2017 – the year operators took the influencer seriously by Ann Elliott

As an operator, what’s your main aim? To increase footfall? Spend-per-head? All of the above and more? Welcome to the world of influencer marketing. This year, more than ever, I’ve heard various clients and colleagues talking about “influencers” and how to successfully work with them. Brands are fascinated by them, consumers are obsessed with them and, no matter what, you cannot escape how they are shaping the food and drink industry.

 

While consumers are becoming wiser about (and increasingly annoyed with) paid-for content, using an influencer is an effective way to reach demographics that have been traditionally difficult to engage with, such as millennials or Generation Z. What’s more, it’s working. According to research carried out by Zizzi, 18 to 35-year olds spend five days a year browsing food images on Instagram.

 

We’ve all seen the effect organic social media posts can have on a new food trend – freakshakes and cronuts became overnight sensations with people lining the street to get their hands on them. The same can be said for restaurants. Sketch, for instance, has been named as one of the most Instagrammable restaurants in London due to the huge numbers of people posting images from inside the toilets. It’s now a trend (seemingly) for guests to visit and ensure they get the right bathroom “selfie”. These trends are sometimes started organically or sometimes via the power of the influencer.

 

Influencers are aspirational people and their followers trust them. Followers want to eat in the places where their favourite influencer has dined, they want to drink the same cocktails they have had in their hand and they want to take pictures in exactly the same spot favoured by the influencer. It’s tempting for an operator to work with an influencer with the most followers but that isn’t always the best route to take. Working with someone whose followers mirror your target market is much more important, as is the fact you want their followers to be likely to engage with your brand.

 

Pizza operators tend to use influencers a lot – perhaps because pizza is the most Instagrammed food (making it difficult to spot an advertisement from genuine content). Pizza Pilgrims has worked with food bloggers since the launch of its first food truck. Using hyperlocal influencers and documenting its brand’s journey through the YouTube channel meant it has been able to reach local people and achieve great results. Pizza Union recently opened its third site, in Aldgate, and created a social influencer campaign to do this, reaching nearly two million people in its target demographic for a relatively low budget.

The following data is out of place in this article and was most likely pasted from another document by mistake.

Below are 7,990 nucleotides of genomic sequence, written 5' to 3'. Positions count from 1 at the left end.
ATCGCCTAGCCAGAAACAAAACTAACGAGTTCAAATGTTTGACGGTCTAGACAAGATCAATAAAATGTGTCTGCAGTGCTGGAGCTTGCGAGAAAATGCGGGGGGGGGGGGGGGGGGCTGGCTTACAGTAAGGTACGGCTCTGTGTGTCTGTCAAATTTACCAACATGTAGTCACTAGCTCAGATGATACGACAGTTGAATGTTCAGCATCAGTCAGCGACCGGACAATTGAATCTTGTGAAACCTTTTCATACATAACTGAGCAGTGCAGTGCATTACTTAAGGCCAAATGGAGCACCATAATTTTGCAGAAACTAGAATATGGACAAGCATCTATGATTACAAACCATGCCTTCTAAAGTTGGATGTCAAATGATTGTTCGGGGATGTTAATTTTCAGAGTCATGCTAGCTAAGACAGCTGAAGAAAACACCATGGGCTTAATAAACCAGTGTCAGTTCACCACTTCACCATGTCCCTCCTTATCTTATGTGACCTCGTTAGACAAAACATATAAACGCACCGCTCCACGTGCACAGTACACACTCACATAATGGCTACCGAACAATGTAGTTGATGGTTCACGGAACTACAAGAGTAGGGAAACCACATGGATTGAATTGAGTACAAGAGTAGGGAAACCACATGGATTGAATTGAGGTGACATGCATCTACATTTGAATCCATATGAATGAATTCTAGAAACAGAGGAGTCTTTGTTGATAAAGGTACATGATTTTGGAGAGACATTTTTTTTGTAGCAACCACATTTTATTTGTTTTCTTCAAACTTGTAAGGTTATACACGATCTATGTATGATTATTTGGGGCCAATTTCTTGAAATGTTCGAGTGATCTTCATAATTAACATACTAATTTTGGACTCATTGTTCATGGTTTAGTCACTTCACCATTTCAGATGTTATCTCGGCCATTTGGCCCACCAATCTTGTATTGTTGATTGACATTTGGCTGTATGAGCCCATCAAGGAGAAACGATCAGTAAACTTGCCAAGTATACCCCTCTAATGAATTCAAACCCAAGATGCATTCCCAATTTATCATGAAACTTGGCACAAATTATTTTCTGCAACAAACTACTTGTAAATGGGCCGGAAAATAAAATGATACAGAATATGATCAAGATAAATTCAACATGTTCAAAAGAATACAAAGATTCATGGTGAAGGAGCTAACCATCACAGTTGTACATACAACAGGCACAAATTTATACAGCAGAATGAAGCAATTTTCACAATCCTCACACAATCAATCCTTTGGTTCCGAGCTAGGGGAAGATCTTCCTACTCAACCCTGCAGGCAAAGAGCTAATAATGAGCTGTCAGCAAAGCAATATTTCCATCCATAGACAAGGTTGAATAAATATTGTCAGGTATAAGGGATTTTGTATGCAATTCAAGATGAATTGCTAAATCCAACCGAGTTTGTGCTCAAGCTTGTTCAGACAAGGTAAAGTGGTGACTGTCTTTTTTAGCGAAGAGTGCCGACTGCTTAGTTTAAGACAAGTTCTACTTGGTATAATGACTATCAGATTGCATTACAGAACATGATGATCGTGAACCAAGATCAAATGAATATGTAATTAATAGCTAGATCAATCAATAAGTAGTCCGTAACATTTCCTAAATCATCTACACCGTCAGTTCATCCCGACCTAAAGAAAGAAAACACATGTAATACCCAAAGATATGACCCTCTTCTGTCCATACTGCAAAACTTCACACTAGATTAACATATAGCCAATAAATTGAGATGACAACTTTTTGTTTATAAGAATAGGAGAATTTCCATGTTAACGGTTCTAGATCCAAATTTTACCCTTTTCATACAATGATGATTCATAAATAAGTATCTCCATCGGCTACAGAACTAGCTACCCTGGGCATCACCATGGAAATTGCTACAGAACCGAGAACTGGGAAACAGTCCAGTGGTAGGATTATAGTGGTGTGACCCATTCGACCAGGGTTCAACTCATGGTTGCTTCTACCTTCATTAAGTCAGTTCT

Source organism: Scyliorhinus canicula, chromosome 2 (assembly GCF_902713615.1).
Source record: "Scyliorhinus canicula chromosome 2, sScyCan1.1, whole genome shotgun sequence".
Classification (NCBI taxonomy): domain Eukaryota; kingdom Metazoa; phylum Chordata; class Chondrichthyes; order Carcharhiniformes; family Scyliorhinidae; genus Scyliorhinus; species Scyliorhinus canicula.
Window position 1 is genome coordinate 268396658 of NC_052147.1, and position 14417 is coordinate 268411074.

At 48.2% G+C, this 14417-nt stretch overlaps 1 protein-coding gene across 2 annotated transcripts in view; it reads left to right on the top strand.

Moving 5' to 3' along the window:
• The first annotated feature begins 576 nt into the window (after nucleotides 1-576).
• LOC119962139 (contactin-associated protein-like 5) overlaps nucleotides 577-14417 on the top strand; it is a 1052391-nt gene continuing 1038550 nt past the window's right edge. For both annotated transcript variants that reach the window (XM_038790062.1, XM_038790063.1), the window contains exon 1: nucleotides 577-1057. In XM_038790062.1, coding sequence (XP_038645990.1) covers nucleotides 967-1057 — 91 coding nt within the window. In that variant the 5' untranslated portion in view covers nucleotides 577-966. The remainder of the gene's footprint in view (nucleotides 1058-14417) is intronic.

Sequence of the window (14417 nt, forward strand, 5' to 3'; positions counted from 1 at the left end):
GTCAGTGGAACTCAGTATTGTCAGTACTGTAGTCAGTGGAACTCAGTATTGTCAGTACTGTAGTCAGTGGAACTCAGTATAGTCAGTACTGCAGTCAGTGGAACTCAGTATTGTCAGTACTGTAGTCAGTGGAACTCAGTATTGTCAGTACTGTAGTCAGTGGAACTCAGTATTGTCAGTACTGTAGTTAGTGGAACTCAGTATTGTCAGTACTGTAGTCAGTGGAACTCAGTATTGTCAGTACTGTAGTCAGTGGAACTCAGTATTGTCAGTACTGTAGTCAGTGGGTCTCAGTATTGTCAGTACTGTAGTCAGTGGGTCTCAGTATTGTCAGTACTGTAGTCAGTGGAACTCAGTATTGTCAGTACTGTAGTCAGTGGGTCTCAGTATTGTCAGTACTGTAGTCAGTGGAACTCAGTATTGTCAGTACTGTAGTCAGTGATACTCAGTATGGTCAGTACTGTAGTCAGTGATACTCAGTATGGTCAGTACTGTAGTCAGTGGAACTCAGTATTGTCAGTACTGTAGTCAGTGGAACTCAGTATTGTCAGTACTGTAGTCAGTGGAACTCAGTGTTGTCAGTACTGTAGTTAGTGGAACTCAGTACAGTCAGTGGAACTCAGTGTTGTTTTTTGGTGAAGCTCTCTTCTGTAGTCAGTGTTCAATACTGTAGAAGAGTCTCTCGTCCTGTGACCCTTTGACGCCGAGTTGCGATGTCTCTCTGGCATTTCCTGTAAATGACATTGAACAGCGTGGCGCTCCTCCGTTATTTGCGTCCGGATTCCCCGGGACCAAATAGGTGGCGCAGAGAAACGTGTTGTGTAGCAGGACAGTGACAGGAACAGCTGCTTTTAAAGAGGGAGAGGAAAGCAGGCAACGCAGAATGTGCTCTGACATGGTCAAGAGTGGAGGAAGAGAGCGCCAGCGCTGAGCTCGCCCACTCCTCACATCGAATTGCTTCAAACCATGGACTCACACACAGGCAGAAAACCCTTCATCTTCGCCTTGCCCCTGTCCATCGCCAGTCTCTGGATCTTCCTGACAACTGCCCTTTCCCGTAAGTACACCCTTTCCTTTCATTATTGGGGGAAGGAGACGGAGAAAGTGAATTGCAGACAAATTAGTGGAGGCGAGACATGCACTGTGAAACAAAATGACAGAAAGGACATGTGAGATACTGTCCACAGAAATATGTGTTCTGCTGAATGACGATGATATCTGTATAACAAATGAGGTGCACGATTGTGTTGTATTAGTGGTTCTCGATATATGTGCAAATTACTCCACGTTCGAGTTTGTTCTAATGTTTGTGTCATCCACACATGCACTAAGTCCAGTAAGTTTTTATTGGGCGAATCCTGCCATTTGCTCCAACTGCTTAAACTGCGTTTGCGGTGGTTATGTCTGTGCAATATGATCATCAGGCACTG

All Bar One executed a brilliant campaign to increase brunch sales across its 50 bars nationwide, and it tracked its results religiously throughout. Targeting professional women aged 25 to 34, it worked with an influencer agency to source a diverse selection of ten micro-influencers with a combined reach of 200,000. They were tasked with taking a visual report of their food, as well as linking through to All Bar One’s “Time for Brunch” competition.

 

The results were incredible. In spite of publicising the competition using its own channels and paid-for social, All Bar One found the majority of the 200 entries and 4,000 engagements came through the influencers. Not only this, but All Bar One’s Instagram followers grew by 18%. As amazing as these results are, brunch sales also spiked 28% like-for-like growth, and across the year brunch sales grew by 13%, increasing the number of brunches sold by 1,800 per week.

 

Working with influencers can be daunting and, while I would never suggest committing your whole marketing budget to them, it is important to understand how they work and how successful they can be in generating interest and footfall.

 

It has to be said while influencer marketing is working very well in some areas of our industry it isn’t working everywhere. We are seeing a huge gap for suppliers to utilise the trend and work with influencers to create lead generation. While this might be harder to execute well, it is important to stay ahead of the curve and innovate when it comes to marketing or risk losing out to competition.

 

Ten Instagrammers in the food and drink industry to keep an eye on:
By | 2017-10-27T15:28:44+00:00 October 27th, 2017|Propel|Comments Off on 2017 – the year operators took the influencer seriously by Ann Elliott

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